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Mooragh Camp, Ramsey Bay by Hugo Dachinger

Date made: 1940

Artist: Dachinger, Hugo

Description: 'Mooragh Camp, Ramsey Bay' shows the view looking directly out to sea from the internment camp, through the barbed wire. Dachinger has captured the dramatic colours of the sky and the dark brooding storm clouds with the bright sunrise breaking through.

The historical context of the painting – a wartime internment camp with the ever present threat of a German invasion – may influence its meaning. It could represent the artist’s hopes and fears about the future and who would eventually win the war. Does the sunrise symbolise a new day and a brighter future? Does the red sky predict a more pessimistic calm before the storm, summarised in the well-known phrase, ‘red sky in the morning, shepherd’s warning.’ Or is it just what it appears to be, the record of a spectacular sunrise that Dachinger happened to witness whilst interned in Ramsey?

Ambivalence surrounds the vessels in Ramsey Bay. Are they Manx fishing boats or Royal Naval ships? Are they sheltering from an approaching storm or from German U-boat patrols in the Irish Sea?

The Mooragh Internment Camp was a civilian camp created in Ramsey by the requisitioning of hotels along the promenade by Mooragh Park. It was the first camp to be opened on the island following the outbreak of the Second World War and was in operation from 27 May 1940 until 2 August 1945. During that period it housed German, Austrian, Finnish and Italian internees.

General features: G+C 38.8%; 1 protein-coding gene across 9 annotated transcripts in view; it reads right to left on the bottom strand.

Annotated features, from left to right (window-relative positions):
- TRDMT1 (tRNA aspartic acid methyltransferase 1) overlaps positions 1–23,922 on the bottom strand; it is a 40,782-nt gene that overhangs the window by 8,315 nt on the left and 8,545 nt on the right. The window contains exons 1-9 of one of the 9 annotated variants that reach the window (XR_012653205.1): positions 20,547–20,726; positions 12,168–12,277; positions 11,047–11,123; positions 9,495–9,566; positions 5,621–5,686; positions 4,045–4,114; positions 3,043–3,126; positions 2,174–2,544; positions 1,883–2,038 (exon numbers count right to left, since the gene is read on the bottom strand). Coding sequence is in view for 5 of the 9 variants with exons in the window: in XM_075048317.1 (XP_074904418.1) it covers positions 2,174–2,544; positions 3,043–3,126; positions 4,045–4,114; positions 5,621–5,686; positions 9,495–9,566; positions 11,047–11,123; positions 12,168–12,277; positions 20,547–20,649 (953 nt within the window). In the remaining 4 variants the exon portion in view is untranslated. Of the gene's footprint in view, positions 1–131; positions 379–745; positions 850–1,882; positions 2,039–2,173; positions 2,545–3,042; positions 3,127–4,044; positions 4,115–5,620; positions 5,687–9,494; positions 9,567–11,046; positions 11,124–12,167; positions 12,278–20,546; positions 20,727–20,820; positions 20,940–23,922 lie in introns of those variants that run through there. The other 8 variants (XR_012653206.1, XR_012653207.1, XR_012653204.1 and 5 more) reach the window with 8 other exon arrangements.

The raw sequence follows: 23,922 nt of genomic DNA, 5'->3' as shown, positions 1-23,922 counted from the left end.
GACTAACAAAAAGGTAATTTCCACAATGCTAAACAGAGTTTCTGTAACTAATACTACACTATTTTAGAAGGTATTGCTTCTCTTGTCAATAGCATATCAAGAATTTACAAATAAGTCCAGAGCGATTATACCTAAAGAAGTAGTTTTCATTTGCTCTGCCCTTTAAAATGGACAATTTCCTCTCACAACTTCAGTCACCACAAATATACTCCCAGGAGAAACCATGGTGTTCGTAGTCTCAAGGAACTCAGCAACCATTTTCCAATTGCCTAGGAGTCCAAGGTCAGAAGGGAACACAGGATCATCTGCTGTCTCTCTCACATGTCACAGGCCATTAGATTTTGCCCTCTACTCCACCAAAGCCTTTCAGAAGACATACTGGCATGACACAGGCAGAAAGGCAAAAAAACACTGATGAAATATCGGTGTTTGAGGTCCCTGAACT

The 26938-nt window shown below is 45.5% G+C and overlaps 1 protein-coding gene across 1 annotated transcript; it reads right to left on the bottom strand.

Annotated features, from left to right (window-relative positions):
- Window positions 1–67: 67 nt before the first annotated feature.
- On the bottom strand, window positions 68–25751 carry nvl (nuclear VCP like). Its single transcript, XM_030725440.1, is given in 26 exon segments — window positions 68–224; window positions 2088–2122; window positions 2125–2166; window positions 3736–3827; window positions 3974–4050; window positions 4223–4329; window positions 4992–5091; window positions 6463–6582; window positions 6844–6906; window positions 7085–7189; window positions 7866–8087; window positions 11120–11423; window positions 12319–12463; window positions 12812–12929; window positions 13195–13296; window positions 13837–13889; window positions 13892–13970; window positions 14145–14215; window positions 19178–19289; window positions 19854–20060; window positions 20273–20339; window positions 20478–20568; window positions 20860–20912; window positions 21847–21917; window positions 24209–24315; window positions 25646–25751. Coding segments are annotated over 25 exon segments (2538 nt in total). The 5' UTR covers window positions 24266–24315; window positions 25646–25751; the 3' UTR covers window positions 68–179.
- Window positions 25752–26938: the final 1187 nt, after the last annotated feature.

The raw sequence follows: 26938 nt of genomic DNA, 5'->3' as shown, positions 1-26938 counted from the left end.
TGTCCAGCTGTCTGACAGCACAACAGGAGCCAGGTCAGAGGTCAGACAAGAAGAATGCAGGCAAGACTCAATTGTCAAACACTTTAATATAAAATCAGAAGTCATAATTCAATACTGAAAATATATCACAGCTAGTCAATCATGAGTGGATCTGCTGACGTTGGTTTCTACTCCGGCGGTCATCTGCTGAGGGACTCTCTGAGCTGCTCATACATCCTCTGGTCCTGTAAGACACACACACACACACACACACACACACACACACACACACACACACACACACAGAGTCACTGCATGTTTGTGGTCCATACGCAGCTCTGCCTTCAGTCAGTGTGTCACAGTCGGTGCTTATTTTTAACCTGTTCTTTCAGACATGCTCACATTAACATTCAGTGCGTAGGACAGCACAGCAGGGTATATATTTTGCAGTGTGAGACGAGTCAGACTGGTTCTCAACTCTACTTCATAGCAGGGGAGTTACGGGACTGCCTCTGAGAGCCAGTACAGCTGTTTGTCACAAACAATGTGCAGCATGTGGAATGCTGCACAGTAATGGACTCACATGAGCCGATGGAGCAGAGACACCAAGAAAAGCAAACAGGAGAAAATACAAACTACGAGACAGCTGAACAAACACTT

Hugo Dachinger studied graphic art in Leipzig, Germany from 1929, financing his studies by working as a window dresser. In 1932 he returned to Vienna to work for Saville & Co., an English company, as a graphic designer. Dachinger’s position in Austria as a socialist, a Jew and an artist became increasingly difficult during the 1930s. Following the annexation of Austria by Nazi Germany in 1938 when on a business trip to Leipzig, he was rendered unable to return to Vienna and so with the assistance of his firm went to Britain.

Dachinger was arrested in June 1940 under Churchill’s policy of the mass internment of enemy aliens. He was interned first in Kempton Park transit camp, then Huyton Camp, Liverpool and finally in Mooragh Camp, Isle of Man. Although only interned for seven months, Dachinger produced a vast quantity of artwork, often painted on newspaper.

Whilst in Mooragh Camp and following his release in January 1941, Dachinger staged exhibitions of his work entitled ‘Art behind barbed wire’. He married in the 1940s and resumed his career as a graphic and commercial artist and designer in London.

Hugo Dachinger was generally known by his nickname ‘Puck’ Dachinger and this may be said to reflect both his ever youthful spirit and personality and the style of his artwork.

Dachinger’s internment art includes informal domestic views of camp life, portraits of fellow internees and satirical cartoons. Many of the works were painted on sheets of newspaper using children’s palette paints. When supplies were short Dachinger claims he painted with toothpaste and even gravy browning.

Following retirement as a commercial artist and designer, Dachinger continued to produce vast quantities of sketches of scenes around Hampstead. He was a familiar sight in local cafes where he would be seen, often wearing his traditional Austrian jacket, sketching people at the next table.

Measurements: artwork: 40.5 cm x 54 cm

Materials: Watercolour on paper

Object name: painting

Collection: Art Collection

ID number: 2002-0142



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